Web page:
In 1903 Kelly was arrested for assault and robbery and served nine months in jail. On release, Kelly formed the Paul Kelly Association, an athletic club which he used to recruit younger criminals for his organization. The headquarters were located at 24 Stanton Street.
He soon opened the New Brighton Athletic Club, a two-story cafe and dance hall at 57 Great Jones Street (between Lafayette and Bowery). Kelly charmed socialites and other prominent citizens who frequented his club. Always well dressed, Kelly spoke French, Italian, and Spanish fluently, and his educated and sophisticated nature impressed many of New York's elite. During that time, Kelly's organization expanded into other parts of Manhattan and parts of New Jersey. Kelly's image alienated some top gunmen, such as "Kid Twist" Max Zwerbach and Richie Fitzpatrick, who later left for the Monk Eastman Gang. Others, such as Johnny Spanish, went out on their own.
Rivalry with Monk Eastman
Kelly's main rival was Monk Eastman, whose gang of over 2,000 gunmen controlled New York's East Side. Eastman, an old-fashioned thug of the 19th century, was the opposite of the 'cultured' Kelly. While both gangs were under the control of Tammany Hall the two constantly fought over control of the "neutral" territory along the Bowery.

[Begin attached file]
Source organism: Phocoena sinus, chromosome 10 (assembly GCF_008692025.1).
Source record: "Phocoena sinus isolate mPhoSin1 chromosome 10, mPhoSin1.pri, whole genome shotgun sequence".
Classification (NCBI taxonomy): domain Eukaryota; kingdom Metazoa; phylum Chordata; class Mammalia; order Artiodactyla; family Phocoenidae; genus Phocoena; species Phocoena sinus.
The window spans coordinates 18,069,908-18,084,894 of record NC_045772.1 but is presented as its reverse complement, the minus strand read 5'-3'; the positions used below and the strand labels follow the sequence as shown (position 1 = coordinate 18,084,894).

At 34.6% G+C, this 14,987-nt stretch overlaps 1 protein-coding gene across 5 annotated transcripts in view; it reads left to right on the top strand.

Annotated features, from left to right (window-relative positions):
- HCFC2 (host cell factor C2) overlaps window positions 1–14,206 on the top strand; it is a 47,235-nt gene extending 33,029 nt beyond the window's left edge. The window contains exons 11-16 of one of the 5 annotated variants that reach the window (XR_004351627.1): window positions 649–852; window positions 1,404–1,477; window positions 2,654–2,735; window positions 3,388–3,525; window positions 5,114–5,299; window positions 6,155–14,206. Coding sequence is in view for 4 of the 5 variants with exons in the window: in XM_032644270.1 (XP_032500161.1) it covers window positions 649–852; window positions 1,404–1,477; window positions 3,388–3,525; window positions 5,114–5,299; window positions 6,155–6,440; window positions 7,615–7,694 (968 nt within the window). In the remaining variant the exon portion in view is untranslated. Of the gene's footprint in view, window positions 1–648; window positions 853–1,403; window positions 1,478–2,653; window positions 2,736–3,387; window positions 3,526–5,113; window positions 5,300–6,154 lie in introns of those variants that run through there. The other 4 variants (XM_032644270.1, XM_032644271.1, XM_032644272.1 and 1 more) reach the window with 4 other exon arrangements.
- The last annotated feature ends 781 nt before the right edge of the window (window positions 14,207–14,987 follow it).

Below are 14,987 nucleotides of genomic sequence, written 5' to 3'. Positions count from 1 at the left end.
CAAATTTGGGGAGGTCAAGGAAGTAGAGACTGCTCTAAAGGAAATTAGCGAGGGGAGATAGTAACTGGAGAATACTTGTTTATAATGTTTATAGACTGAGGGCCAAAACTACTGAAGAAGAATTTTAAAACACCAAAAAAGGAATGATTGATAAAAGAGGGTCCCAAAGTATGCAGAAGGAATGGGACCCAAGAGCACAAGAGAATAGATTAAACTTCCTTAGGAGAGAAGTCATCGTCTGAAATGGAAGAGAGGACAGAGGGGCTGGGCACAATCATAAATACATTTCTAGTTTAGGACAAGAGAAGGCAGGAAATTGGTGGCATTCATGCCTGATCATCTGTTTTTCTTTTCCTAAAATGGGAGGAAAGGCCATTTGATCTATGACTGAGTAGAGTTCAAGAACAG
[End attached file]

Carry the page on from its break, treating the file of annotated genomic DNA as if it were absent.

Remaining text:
Paul Kelly's Five Points Gang controlled the area to the west of the Bowery, and Eastman's, everything to the east. Tammany Hall wanted a neutral area between them to be off-limits. When the gangs fought openly over the territory, Tammany Hall called them to a sit-down meeting. Officials ordered them to have a boxing match to settle the issue. The winner would take control of the prized neutral territory, and the war will end. Both parties agreed, and Kelly and Eastman duked it out, but the fight ended in a draw. The gangs resumed warfare.
Eastman was arrested for robbing a man on the West Side who was being tailed by detectives. Eastman was arrested for robbery, and Tammany Hall, eager to end the warfare between its two affiliated gangs, declined to provide protection. Eastman was sentenced to 10 years in Sing Sing Prison.